Soundgarden’s Kim Thayil on Reissues, Rarities and What’s Next
Although the tour in support of their reunion album, King Animal has apparently ended, Soundgarden will keep up their profile in the coming months with a few new releases. The first will arrive Tuesday, when Sub Pop reissues the band’s first two classic EPs, 1987’s Screaming Life and 1988’s Fopp, together as a remastered single release (available as a CD, double LP and download), with a bonus track tacked on.
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Guitarist Kim Thayil recently spoke to Rolling Stone on several topics, including the Screaming Life/Fopp reissue, the early days and what’s next for the grunge band.
Why did the Screaming Life and Fopp EPs go out of print?
There was a little bit of neglect with our band and management together. The way we looked at catalog issues, we kind of thought, “We’ll get back to that. Let’s go forward.” So we were always looking forward. And unfortunately, the forward thinking of the band and management did not include having all the properties that we invested our creative and labor into keeping them active. For some reason, we let that slide, and that slid even more after the band broke up. So when we got back together again in 2010, it was really focusing on these catalog issues, merchandise and online presence.
What’s the story behind the extra track “Sub Pop Rock City”?
“Sub Pop Rock City” was off of the great compilation Sub Pop 200. Now that’s a must-have record, Sub Pop 200 – it’s a nice little box of a bunch of songs capturing just about every band that was on Sub Pop then, as well as other bands that never released records on Sub Pop but were affiliated with the community and scene. And we contributed the song “Sub Pop Rock City” to that. I think I wrote the music and I wrote the lyrics with Chris [Cornell].
Screaming Life was the second-ever band release by Sub Pop. At that point, did you realize there was something special brewing with other Seattle bands?
Oh yeah, totally. Because the Deep Six album came out in ’86, it was recorded in ’85, and that was a bunch of our colleagues from Seattle – the U-Men, Green River, the Melvins, Malfunkshun, and Skin Yard. The six of us played shows together, and there was another good half dozen bands, like Feast, My Eye, Bundle of Hiss, Girl Trouble, 64 Spiders. There was a really strong community. The Seattle bands would outdraw the national punk rock or metal bands that would come here and play for five hundred or a thousand people. And then Green River, Soundgarden, or Mother Love Bone would play, and they’d draw thirteen/fifteen hundred. It was going. So we were very aware of that.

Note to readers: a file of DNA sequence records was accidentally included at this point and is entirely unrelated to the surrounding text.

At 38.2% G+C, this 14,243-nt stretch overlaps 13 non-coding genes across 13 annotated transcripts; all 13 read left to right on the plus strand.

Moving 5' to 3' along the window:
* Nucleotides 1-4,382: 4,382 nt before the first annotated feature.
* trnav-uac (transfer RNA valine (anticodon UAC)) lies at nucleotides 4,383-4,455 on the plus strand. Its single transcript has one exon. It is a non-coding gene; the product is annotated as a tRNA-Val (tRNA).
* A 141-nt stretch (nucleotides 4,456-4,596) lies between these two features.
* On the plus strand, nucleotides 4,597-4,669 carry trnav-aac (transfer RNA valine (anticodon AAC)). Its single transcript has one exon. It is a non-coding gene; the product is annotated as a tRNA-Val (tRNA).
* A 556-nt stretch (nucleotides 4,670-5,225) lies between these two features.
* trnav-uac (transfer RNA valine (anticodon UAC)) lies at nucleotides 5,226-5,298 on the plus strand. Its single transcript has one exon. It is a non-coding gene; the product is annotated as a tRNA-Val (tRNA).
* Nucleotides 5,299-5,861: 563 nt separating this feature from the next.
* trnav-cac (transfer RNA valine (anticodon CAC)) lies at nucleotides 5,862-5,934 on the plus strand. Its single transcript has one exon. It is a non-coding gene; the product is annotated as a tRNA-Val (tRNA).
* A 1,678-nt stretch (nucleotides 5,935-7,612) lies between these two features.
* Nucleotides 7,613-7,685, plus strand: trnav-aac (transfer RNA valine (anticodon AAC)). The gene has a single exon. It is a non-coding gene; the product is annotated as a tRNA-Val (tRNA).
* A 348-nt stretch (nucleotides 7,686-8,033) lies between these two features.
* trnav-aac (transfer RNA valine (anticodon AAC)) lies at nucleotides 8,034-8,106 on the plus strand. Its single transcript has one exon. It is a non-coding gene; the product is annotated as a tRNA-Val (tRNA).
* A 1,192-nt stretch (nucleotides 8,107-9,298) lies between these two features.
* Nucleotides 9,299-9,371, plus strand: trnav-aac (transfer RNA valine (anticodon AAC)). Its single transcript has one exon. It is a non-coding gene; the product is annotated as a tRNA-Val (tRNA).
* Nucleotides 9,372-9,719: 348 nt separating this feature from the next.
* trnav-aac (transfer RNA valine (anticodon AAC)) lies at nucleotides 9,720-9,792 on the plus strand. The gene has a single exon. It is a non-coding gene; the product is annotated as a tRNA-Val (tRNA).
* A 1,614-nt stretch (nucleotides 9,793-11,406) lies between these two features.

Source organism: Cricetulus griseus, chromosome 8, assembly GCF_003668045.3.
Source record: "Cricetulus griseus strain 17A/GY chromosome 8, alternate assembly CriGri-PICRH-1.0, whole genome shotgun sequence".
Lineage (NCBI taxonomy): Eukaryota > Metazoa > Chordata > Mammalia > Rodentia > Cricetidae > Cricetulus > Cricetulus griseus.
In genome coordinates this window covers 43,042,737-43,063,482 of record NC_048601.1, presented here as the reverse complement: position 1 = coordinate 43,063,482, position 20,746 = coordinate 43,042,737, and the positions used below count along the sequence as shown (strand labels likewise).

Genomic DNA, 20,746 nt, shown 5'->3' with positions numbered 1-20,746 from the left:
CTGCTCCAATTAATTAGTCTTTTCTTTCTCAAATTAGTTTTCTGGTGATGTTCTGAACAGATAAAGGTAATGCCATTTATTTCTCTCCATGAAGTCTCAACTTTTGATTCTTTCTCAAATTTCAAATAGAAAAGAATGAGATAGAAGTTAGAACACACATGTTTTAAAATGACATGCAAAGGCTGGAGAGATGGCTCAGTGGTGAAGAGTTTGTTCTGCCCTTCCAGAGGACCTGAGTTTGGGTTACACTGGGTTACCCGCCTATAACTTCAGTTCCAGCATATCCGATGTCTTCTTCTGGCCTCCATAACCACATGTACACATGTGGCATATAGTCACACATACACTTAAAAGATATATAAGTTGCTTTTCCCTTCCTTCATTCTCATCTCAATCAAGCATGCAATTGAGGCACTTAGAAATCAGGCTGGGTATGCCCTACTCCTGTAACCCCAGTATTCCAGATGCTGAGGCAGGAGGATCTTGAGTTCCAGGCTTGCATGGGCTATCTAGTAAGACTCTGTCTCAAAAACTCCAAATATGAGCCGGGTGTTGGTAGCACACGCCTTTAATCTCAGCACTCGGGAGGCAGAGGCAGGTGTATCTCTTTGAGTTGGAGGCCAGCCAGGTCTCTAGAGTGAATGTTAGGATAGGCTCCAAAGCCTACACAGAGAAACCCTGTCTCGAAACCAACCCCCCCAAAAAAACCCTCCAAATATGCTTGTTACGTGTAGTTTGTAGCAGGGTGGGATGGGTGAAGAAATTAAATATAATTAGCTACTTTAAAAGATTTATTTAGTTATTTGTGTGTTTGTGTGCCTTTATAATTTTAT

I’m chronologically off by a little bit – by the time that Mother Love Bone, Green River, and Soundgarden were drawing really well, we had all made records. But prior to us making a record, it was pretty big. We were packing in all the venues that a local or indie band would play – mostly bars and clubs. We were setting attendance records, and there was a huge scene here. A lot of skateboards and a lot of black clothing. We were very aware of the growing scene and the fact that there were a lot of other bands.
There’s also the possibility of a collection of unreleased material. Will this upcoming set be just strictly B-sides, or also include some unreleased songs?
This is almost exclusively – there might be one or two exceptions – released material, focusing on original Soundgarden released and published material that has never been compiled on a Soundgarden album. Things from compilation records, like “Sub Pop Rock City,” for instance, might have been on the B-sides album.
I recall around the time of Badmotorfinger, a lot of non-album cover songs were issued overseas, like Devo’s “Girl U Want” and Budgie’s “Homicidal Suicidal.”
Those are covers, but if we focus on originals, there’s certainly enough for another album-plus. Around Badmotorfinger, we did the song “Cold Bitch,” which was an original. We did “Birth Ritual,” which was in the movie soundtrack for Singles. “Birth Ritual” we put out on the Telephantasm album, but that’s a compilation of already released songs. But as far as compiling an album’s worth of original material that hadn’t been compiled on other Soundgarden albums, this would be like another studio album.
So originals such as “Heretic” and “Toy Box” will be included?
Yeah, “Heretic,” maybe “Toy Box.” “Toy Box” was recorded during the Screaming Life period, eight-track with Jack Endino. There might be some interest in putting that together with other material from that period of time.
What’s next for Soundgarden?
Right now, a couple of guys are committed to other tours – Chris is doing a solo acoustic tour and Matt [Cameron] is out on the road with Pearl Jam. So this year  is going to be kind of tough for touring. But I will be tending to the catalog, compiling the B-sides record, which I first announced back in 1995 . . . it’s been almost 20 years of backburner neglect. The past four years, I’ve taken some action toward getting the ball rolling. Now it’s just a matter of working with Jeff Fura at A&M Records and getting this thing going. And of course, the reissue of Screaming Life, and the eventual remixing and re-release of Ultramega OK.
Would you like to see a follow-up to King Animal?
Yeah, the band has talked about that. That’s something that we’ll look at in the next two years.
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